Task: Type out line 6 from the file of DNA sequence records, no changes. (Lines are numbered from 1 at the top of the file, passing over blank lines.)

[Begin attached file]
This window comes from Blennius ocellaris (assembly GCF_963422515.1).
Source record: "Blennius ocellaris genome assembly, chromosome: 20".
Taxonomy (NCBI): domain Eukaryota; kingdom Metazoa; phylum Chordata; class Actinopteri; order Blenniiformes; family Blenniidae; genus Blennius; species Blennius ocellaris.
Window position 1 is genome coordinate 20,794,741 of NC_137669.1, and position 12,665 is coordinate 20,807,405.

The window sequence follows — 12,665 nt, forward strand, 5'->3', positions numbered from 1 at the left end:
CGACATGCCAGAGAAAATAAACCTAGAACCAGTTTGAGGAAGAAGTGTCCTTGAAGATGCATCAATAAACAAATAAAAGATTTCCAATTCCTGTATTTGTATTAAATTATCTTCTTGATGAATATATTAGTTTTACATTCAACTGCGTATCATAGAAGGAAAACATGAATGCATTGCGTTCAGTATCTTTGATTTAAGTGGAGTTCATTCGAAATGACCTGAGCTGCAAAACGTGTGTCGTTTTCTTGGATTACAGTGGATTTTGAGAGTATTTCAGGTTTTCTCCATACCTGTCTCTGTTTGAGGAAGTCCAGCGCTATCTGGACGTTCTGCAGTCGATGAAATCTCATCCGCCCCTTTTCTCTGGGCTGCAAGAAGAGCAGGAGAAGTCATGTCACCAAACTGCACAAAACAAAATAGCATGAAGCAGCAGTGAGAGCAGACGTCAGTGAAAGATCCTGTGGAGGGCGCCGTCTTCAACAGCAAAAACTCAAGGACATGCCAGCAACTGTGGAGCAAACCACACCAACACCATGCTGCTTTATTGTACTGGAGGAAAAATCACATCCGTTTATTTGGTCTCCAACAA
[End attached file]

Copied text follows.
CGACATGCCAGAGAAAATAAACCTAGAACCAGTTTGAGGAAGAAGTGTCCTTGAAGATGCATCAATAAACAAATAAAAGATTTCCAATTCCTGTATTTGTATTAAATTATCTTCTTGATGAATATATTAGTTTTACATTCAACTGCGTATCATAGAAGGAAAACATGAATGCATTGCGTTCAGTATCTTTGATTTAAGTGGAGTTCATTCGAAATGACCTGAGCTGCAAAACGTGTGTCGTTTTCTTGGATTACAGTGGATTTTGAGAGTATTTCAGGTTTTCTCCATACCTGTCTCTGTTTGAGGAAGTCCAGCGCTATCTGGACGTTCTGCAGTCGATGAAATCTCATCCGCCCCTTTTCTCTGGGCTGCAAGAAGAGCAGGAGAAGTCATGTCACCAAACTGCACAAAACAAAATAGCATGAAGCAGCAGTGAGAGCAGACGTCAGTGAAAGATCCTGTGGAGGGCGCCGTCTTCAACAGCAAAAACTCAAGGACATGCCAGCAACTGTGGAGCAAACCACACCAACACCATGCTGCTTTATTGTACTGGAGGAAAAATCACATCCGTTTATTTGGTCTCCAACAA